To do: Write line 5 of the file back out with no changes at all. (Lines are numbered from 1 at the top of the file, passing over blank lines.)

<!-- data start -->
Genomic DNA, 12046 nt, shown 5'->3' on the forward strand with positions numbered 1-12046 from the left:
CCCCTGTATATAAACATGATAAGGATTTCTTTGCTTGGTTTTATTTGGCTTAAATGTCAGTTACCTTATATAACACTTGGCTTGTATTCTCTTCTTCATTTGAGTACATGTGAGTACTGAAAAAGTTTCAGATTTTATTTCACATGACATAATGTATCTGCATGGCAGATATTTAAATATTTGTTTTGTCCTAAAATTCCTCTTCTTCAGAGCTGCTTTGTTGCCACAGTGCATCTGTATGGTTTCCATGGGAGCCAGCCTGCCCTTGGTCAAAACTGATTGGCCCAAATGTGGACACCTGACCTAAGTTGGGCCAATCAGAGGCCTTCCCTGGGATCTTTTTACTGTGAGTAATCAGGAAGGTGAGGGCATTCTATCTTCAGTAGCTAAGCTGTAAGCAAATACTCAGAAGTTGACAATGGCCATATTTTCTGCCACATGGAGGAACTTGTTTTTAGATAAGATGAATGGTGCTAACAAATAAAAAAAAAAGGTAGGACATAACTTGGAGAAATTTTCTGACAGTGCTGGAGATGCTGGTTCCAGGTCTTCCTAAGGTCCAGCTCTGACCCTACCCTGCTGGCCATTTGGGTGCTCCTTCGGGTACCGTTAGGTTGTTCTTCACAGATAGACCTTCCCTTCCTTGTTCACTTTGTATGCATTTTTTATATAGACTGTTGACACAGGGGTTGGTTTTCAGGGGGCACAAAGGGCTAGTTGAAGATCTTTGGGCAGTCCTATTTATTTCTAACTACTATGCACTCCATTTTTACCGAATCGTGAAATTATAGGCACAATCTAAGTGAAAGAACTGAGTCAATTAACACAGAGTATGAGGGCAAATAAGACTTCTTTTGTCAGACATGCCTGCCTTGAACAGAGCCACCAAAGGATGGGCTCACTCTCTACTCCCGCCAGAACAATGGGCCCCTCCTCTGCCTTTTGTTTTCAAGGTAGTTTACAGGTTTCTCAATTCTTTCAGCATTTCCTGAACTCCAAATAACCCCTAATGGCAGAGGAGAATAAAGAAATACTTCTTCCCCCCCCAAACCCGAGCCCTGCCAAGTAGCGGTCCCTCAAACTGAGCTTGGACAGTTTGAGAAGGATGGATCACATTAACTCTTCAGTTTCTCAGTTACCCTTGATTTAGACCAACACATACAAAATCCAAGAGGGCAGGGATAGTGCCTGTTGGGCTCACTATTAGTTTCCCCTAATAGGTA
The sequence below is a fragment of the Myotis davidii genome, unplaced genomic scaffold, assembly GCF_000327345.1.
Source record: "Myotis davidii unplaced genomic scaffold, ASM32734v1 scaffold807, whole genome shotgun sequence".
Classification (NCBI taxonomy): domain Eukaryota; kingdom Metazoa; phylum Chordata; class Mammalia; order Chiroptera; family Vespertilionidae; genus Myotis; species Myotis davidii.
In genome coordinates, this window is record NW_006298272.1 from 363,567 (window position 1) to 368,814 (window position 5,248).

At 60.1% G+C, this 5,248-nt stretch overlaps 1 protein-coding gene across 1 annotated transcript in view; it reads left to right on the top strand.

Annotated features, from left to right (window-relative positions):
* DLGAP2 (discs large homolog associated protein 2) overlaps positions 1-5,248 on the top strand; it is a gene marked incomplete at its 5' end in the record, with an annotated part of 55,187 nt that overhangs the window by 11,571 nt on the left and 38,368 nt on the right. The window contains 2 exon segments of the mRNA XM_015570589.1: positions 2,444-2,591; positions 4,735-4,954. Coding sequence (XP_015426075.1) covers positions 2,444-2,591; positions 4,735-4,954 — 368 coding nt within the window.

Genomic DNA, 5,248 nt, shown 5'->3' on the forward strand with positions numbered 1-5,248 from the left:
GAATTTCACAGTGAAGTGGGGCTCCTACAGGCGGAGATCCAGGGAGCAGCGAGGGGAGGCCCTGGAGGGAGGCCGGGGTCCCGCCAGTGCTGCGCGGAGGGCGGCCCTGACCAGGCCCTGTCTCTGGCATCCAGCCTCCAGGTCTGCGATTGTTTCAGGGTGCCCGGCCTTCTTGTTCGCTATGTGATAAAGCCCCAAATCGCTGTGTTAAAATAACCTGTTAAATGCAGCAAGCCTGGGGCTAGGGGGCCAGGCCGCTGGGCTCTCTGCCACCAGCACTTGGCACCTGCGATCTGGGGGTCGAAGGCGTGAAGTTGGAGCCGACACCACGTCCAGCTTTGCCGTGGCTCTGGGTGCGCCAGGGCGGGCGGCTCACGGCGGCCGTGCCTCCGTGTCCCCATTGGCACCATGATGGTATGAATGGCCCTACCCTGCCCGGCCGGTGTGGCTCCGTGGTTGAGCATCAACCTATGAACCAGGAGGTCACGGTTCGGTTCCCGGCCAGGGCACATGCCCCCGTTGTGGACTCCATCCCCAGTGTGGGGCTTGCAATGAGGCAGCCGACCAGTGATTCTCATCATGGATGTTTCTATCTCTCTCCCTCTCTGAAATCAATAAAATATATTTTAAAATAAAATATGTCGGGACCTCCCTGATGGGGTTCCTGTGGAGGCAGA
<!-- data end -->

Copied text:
Classification (NCBI taxonomy): domain Eukaryota; kingdom Metazoa; phylum Chordata; class Mammalia; order Chiroptera; family Vespertilionidae; genus Myotis; species Myotis davidii.